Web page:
- "Bounce" redirects here. For the article on bouncing a ball on the head, see "Head bounce".
Since a dropped ball never bounces all the way back up to the height it was dropped from, maintaining a bounce juggling pattern requires the balls to be either lifted up with the hand after catching so they can be dropped from the same height every time, or thrown down at the floor to make them bounce higher than they would if they were just dropped. Juggling by lifting the bouncing balls is called a lift bounce, and juggling by throwing them at the floor is called a force bounce.
In some bounce juggling patterns, the balls bounce more than once before they are caught, but in the IJA Numbers competitions and in the official world records tracked by the Bounce Page, each ball thrown must bounce exactly one time before being caught. Since a stable pattern can be maintained by simply pushing the balls slightly to redirect them, without actually gripping them, any touch of a ball with a hand can be considered a catch in bounce juggling, as long as no catches have been missed yet.
Bounce juggling can be easier than toss juggling because the balls don't have to be thrown high, but numbers jugglers have been able to juggle more balls in toss juggling than bounce juggling, and most of the world records for solo bounce juggling are lower than the equivalent records for toss juggling. The highest number of bouncing balls that have been qualified (at least twice as many catches as objects) is 10, and the highest number of bouncing balls that have been flashed (same number of throws and catches as objects) is 12 (by Alan Sulc).
3 ball bounceEditThe easiest way to bounce juggle 3 balls is a lift bounce version of the cascade. You can also juggle 3 balls in a force bounce cascade. Basic bouncing patterns are normally done with outside throws. In lift bounce patterns, the balls cross paths on the way down, and in force bounce patterns, the balls cross paths on the way up. The world record for the longest 3 ball bounce run with publicly available video evidence is 38 minutes and 18 seconds by Bill Coad, using a lift bounce pattern. The unofficial world record (not validated by any world record organizations; no publicly available video) for the longest run of a 3 ball force bounce is 20 minutes by Fritz Grobe.
4 ball bounceEdit
4 balls can be bounce juggled in a wimpy pattern (using crossing throws) or a fountain pattern (using non-crossing throws). For even numbers of balls, bounce jugglers usually use the wimpy pattern. The world record for the longest 4 ball bounce run on video is 8 minutes and 39 seconds (in a lift bounce pattern) by Max Amann.
5 ball bounceEditThe pattern for bounce juggling 5 balls is an asynch pattern, like the pattern for 3 balls, but faster. The 5 ball force bounce world record is 59 minutes and 30 seconds by David Nayer (he juggled for 1 hour, 11 minutes, and 8 seconds, but the video doesn't show the whole run continuously). The following people have also bounce juggled 5 balls for at least 10 minutes:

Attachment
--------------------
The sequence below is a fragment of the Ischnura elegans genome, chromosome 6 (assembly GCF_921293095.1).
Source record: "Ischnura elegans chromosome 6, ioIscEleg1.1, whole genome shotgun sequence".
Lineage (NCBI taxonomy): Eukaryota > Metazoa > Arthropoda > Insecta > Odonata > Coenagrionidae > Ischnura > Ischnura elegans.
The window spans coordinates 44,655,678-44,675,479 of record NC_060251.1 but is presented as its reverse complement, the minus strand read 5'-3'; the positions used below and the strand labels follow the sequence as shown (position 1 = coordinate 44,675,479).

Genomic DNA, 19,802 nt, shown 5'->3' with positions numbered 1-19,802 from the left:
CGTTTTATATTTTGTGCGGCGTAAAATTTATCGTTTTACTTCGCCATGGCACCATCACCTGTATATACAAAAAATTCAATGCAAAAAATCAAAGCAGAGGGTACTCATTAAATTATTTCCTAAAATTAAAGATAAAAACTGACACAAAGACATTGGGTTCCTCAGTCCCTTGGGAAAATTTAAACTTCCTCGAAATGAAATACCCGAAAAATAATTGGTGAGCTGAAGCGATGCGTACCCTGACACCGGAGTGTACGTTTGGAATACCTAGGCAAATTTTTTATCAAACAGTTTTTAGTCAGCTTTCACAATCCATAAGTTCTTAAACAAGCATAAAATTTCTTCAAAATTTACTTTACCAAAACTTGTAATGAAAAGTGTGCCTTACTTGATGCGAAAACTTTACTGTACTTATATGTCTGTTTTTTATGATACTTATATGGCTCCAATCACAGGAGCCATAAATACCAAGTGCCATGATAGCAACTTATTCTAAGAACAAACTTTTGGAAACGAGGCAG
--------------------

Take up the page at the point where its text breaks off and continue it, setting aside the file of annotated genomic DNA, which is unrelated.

- Bronkar Lee (force bounce for over an hour, claim)
- Luis Vale (unofficial lift bounce world record - 29:26, claim)
- Robert Wood (longest 5 ball lift bounce run with publicly available video evidence - 13:06)
- Jonathan Root (15:00, claim)
- Michael Battipaglia (force bounce for 10:00, claim)
6 ball bounceEditA 6 ball bounce pattern is a faster version of a 4 ball bounce pattern. The following people have bounce juggled 6 balls for over a minute:
- Werner Riebesel (unofficial lift bounce world record - 5:57, claim)
- Michael Battipaglia (unofficial force bounce world record - 5:49, claim)
- Jeff Clark (lift bounce for 4:00, claim)
- Emanuele Marchione (longest 6 ball bounce run with publicly available video evidence - lift bounce for 3:03)
- Russ Peters (lift bounce for 1:24, claim)
- Chris Hodge (lift bounce for 1:17, force bounce for 1:07, claim)
7 ball bounceEditL. A. Street was the first person to bounce juggle 7 balls. The Bounce Juggling World Records page lists the 7 ball lift bounce world record as 52 minutes by Antonio Bucci in 2001, but no video evidence was provided to verify that record. The longest run of an 7 ball lift bounce with publicly available video evidence is 10 minutes and 19 seconds by Michael Battipaglia in 2010. The 7 ball force bounce world record is 2 minutes and 2 seconds by David Nayer in 2014 (video). The longest 7 ball bounce run achieved in the IJA Numbers Championships (before the starting number for the Ball Bouncing division was raised to 8 balls in 2006) was 350 catches by Malkenthin Hannes in 1995.
Other people who have bounce juggled 7 balls for over a minute:
- Patrick McGuire (20:03, claim)
- Sylvain Garnavault (6:00, claim)
- Mike Byington (1:05, video; 2:45, claim)
- Tim Nolan (2:09, Guinness)
- Werner Riebesel (1:27, claim)
- Pete Matthews (1:25, video)
- Bronkar Lee (force bounce for 1:24, video)
- Mathias Ramfelt (1:22 - former force bounce world record, video)
- Emanuele Marchione (1:17, video)
- Chris Hodge (1:05, claim)
Bouncing tricks that have been done with 7 balls include:
- Transition from lift bounce to force bounce and back (video at 41:10)